A few minutes before midnight on Saturday, July 19, 1952, an air traffic controller at National Airport in Washington, D.C., noticed some odd blips on his radar screen. Knowing that no aircraft were flying in that area –15 miles to the southwest of the capital — he rushed to inform his boss, Harry G. Barnes. Barnes recalled a few days later, “We knew immediately that a very strange situation existed. . . . [T]heir movements were completely radical compared to those of ordinary aircraft.” They moved with such sudden bursts of intense speed that radar could not track them continuously.
Soon, National Airport’s other radar, Tower Central (set on short-range detection, unlike Barnes’ Airway Traffic Control Central [ARTC]), was tracking unknowns. At Andrews AFB, ten miles to the east, Air Force personnel gaped incredulously as bright orange objects in the southern sky circled, stopped abruptly, and then streaked off at blinding speeds. Radar at Andrews AFB also picked up the strange phenomena.
The sightings and radar trackings continued until 3 A.M. By then witnesses on the ground and in the air had observed the UFOs, and at times all three radar sets had tracked them simultaneously.
Exciting and scary as all this had been, it was just the beginning of an incredible episode. The next evening radar tracked UFOs as they performed extraordinary “gyrations and reversals,” in the words of one Air Force weather observer. Moving at more than 900 miles per hour, the objects gave off radar echoes exactly like those of aircraft or other solid targets. Sightings and trackings occurred intermittently during the week and then erupted into a frenzy over the following weekend. At one point, as an F-94 moved on targets ten miles away, the UFOs turned the tables and darted en masse toward the interceptor, surrounding it in seconds. The badly shaken pilot, Lt. William Patterson, radioed Andrews AFB to ask if he should open fire. The answer, according to Albert M. Chop, a civilian working as a press spokesperson for the Air Force who was present, was “stunned silence. . . . After a tense moment, the UFOs pulled away and left the scene.”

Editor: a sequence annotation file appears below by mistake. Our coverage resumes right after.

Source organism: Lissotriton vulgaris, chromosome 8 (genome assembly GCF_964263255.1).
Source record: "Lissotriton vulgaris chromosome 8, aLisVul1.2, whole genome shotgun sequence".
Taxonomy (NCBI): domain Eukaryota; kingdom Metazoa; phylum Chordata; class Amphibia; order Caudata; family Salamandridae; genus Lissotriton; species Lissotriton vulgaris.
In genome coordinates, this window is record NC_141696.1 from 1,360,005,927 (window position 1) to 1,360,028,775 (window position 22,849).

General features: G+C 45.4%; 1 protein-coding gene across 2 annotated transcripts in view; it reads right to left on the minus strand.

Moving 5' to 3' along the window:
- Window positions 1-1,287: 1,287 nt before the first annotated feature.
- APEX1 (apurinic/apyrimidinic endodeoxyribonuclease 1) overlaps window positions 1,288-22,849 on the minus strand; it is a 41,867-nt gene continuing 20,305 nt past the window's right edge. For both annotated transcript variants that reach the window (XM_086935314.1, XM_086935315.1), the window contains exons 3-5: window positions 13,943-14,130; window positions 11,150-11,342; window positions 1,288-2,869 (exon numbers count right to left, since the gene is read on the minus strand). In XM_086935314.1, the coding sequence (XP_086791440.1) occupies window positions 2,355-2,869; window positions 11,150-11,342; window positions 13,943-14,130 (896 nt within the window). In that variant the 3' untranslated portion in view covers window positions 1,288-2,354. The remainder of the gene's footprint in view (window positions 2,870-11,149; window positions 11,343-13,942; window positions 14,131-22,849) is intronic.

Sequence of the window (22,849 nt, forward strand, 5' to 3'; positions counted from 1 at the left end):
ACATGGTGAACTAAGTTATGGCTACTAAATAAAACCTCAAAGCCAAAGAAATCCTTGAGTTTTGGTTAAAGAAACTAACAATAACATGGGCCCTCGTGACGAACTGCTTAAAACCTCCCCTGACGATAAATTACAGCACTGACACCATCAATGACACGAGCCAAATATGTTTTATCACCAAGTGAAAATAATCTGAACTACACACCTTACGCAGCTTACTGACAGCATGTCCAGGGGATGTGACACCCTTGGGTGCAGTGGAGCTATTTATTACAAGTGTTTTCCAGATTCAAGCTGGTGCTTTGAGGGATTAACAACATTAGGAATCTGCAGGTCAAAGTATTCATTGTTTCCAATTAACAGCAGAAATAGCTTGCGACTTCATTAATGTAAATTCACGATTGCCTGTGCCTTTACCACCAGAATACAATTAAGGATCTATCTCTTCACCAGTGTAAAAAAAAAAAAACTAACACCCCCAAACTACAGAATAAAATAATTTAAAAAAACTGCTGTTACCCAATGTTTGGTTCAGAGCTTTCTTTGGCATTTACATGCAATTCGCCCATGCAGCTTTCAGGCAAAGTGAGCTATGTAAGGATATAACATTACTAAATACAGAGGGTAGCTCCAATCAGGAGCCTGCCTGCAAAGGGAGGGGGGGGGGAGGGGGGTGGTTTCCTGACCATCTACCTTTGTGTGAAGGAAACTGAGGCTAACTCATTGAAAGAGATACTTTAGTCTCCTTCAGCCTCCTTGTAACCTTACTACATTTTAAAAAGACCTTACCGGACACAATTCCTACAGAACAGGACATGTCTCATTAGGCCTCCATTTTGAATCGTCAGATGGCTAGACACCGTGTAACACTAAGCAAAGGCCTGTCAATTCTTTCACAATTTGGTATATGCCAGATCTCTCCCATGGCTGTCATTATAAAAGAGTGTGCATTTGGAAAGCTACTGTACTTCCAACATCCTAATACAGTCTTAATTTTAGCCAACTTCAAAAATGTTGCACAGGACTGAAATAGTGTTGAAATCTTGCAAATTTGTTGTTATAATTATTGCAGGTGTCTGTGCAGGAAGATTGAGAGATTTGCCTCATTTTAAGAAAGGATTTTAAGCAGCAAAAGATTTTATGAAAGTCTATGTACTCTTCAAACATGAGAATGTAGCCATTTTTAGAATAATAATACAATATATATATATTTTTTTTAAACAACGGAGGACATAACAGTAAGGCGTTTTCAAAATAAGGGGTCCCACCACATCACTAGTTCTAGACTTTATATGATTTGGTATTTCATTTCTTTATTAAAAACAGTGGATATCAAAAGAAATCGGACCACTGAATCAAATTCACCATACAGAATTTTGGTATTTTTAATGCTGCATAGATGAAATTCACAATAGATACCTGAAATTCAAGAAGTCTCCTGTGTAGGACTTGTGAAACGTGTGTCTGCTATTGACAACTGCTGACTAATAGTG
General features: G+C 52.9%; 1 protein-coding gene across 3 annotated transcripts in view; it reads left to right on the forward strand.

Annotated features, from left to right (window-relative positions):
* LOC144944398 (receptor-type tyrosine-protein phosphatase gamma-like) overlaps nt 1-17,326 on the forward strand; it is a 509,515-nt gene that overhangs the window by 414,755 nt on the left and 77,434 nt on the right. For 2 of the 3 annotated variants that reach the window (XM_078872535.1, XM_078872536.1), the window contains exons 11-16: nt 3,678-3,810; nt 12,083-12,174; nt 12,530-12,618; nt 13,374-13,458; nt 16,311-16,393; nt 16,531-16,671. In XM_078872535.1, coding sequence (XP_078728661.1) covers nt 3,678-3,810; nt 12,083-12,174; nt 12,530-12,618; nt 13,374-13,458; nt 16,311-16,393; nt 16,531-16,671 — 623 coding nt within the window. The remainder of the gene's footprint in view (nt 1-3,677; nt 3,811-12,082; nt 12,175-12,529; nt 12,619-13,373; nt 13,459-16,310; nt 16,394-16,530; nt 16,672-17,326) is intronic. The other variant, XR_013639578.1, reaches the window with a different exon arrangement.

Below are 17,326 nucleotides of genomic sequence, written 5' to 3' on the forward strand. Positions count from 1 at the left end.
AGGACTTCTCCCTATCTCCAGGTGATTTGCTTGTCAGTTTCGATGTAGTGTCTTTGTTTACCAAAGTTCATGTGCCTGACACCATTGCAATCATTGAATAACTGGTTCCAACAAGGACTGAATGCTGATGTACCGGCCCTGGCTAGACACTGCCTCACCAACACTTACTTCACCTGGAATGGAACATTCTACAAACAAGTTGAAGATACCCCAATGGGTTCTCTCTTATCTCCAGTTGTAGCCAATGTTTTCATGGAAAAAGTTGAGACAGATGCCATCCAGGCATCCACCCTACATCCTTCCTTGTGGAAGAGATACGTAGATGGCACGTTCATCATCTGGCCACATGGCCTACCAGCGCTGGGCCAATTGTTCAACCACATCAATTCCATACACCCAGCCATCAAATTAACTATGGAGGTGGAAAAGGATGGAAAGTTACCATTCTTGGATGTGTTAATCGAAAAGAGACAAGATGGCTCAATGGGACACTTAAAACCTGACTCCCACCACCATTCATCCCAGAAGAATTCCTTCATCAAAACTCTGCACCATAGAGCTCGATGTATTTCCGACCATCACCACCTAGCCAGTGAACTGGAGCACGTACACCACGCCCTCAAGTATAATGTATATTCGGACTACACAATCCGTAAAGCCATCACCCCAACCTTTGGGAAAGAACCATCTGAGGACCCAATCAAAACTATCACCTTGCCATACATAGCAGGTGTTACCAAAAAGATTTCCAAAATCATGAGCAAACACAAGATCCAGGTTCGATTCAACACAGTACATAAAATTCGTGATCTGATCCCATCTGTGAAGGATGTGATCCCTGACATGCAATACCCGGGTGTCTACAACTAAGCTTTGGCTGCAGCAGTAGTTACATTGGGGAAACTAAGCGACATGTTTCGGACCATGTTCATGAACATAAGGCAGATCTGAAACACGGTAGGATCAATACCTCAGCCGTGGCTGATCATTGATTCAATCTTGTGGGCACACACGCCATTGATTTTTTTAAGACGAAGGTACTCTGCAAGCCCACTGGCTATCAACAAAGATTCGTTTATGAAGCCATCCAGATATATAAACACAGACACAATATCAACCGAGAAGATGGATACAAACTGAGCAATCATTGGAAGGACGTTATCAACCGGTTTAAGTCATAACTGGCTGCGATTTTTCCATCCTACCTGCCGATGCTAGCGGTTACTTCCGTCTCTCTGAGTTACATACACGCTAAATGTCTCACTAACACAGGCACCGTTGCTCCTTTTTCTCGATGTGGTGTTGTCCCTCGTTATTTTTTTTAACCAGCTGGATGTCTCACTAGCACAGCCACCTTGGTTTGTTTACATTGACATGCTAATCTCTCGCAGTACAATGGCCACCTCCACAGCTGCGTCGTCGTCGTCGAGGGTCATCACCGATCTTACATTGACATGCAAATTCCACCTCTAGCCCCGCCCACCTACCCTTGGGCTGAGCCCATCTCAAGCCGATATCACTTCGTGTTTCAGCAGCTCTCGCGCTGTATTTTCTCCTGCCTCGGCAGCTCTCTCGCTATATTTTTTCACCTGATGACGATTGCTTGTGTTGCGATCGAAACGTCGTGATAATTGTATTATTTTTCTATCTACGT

As papers, politicians, and public clamored for answers, the Air Force hosted the biggest press conference in history. A transcript shows that the spokesperson engaged in what amounted to double-talk, but the reporters, desperate for something to show their editors, picked up on Capt. Roy James’ off-the-cuff suggestion that temperature inversions had caused the radar blips. James, a UFO skeptic, had arrived in Washington only that morning and had not participated in the ongoing investigation.
Nonetheless, headlines across the country echoed the sentiments expressed in the Washington Daily News: “SAUCER” ALARM DISCOUNTED BY PENTAGON; RADAR OBJECTS LAID TO COLD AIR FORMATIONS. This “explanation” got absolutely no support from those who had seen the objects either in the air or on the radar screens, and the U.S. Weather Bureau, in a little-noted statement, rejected the theory. In fact, the official Air Force position, which it had successfully obscured, was that the objects were “unknowns.”
The scare attracted President Truman’s personal attention. During the time of the sightings, all intelligence channels into and out of the capital were jammed, leaving the city defenseless if an Earth-bound adversary had chosen to attack.